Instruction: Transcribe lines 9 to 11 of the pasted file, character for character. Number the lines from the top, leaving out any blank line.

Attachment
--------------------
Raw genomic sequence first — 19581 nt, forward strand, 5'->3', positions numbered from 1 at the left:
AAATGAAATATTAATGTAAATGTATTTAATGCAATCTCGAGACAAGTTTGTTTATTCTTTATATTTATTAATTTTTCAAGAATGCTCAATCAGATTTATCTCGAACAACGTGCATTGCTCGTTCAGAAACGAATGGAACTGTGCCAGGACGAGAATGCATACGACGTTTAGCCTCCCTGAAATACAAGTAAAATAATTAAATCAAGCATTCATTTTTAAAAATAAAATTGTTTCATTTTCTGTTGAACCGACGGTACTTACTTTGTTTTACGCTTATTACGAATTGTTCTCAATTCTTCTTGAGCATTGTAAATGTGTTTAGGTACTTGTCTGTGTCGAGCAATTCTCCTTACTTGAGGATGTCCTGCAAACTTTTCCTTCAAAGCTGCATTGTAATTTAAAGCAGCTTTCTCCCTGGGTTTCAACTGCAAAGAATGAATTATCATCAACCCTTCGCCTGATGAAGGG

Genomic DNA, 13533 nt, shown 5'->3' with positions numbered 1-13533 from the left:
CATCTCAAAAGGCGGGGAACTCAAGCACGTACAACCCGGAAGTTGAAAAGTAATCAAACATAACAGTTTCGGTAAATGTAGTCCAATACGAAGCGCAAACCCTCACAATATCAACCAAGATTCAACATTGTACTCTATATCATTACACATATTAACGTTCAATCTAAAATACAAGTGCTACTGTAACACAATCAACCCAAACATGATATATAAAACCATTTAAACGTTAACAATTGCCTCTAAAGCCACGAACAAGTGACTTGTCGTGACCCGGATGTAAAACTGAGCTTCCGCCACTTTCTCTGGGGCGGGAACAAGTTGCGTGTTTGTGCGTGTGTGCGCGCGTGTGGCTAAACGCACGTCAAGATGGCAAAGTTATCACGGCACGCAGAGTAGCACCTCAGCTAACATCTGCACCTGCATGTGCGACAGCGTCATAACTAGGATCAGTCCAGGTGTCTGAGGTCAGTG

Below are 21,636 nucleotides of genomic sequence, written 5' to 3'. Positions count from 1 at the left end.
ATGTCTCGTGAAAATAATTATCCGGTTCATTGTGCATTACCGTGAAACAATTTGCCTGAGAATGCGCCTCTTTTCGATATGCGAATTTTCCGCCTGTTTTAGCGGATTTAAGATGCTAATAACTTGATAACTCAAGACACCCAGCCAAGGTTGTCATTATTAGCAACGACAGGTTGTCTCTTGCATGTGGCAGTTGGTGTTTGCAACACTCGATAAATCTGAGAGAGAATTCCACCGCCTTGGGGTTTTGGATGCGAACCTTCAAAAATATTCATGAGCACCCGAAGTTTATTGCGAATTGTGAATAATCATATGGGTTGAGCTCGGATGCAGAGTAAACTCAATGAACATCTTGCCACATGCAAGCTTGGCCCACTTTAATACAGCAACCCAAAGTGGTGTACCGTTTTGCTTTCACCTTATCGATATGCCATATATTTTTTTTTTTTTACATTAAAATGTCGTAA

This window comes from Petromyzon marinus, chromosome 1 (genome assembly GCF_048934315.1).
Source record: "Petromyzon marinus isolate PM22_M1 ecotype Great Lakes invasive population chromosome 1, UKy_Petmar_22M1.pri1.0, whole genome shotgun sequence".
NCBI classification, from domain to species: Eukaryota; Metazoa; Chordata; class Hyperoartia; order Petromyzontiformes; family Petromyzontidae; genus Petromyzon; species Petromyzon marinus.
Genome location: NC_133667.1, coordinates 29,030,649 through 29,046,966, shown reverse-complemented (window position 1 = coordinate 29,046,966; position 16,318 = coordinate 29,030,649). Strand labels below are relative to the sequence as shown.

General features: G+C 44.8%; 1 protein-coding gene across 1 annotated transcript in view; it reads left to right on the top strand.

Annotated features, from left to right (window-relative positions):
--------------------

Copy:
NCBI classification, from domain to species: Eukaryota; Metazoa; Chordata; class Hyperoartia; order Petromyzontiformes; family Petromyzontidae; genus Petromyzon; species Petromyzon marinus.
Genome location: NC_133667.1, coordinates 29,030,649 through 29,046,966, shown reverse-complemented (window position 1 = coordinate 29,046,966; position 16,318 = coordinate 29,030,649). Strand labels below are relative to the sequence as shown.

General features: G+C 44.8%; 1 protein-coding gene across 1 annotated transcript in view; it reads left to right on the top strand.